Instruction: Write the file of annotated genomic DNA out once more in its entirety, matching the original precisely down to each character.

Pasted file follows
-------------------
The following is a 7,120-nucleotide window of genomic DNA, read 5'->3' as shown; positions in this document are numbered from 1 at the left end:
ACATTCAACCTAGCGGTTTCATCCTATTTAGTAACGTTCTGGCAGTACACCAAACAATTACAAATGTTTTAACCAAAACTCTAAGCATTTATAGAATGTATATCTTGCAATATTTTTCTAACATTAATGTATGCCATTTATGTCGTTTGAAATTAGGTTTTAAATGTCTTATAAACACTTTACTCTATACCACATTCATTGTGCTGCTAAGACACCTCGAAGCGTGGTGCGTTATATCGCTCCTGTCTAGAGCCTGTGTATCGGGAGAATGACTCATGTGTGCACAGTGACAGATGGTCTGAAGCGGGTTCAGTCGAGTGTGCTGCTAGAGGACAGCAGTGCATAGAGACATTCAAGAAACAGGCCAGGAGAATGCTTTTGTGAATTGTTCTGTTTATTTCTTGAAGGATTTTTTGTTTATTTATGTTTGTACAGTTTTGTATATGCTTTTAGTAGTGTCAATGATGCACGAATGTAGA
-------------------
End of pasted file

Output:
The following is a 7,120-nucleotide window of genomic DNA, read 5'->3' as shown; positions in this document are numbered from 1 at the left end:
ACATTCAACCTAGCGGTTTCATCCTATTTAGTAACGTTCTGGCAGTACACCAAACAATTACAAATGTTTTAACCAAAACTCTAAGCATTTATAGAATGTATATCTTGCAATATTTTTCTAACATTAATGTATGCCATTTATGTCGTTTGAAATTAGGTTTTAAATGTCTTATAAACACTTTACTCTATACCACATTCATTGTGCTGCTAAGACACCTCGAAGCGTGGTGCGTTATATCGCTCCTGTCTAGAGCCTGTGTATCGGGAGAATGACTCATGTGTGCACAGTGACAGATGGTCTGAAGCGGGTTCAGTCGAGTGTGCTGCTAGAGGACAGCAGTGCATAGAGACATTCAAGAAACAGGCCAGGAGAATGCTTTTGTGAATTGTTCTGTTTATTTCTTGAAGGATTTTTTGTTTATTTATGTTTGTACAGTTTTGTATATGCTTTTAGTAGTGTCAATGATGCACGAATGTAGA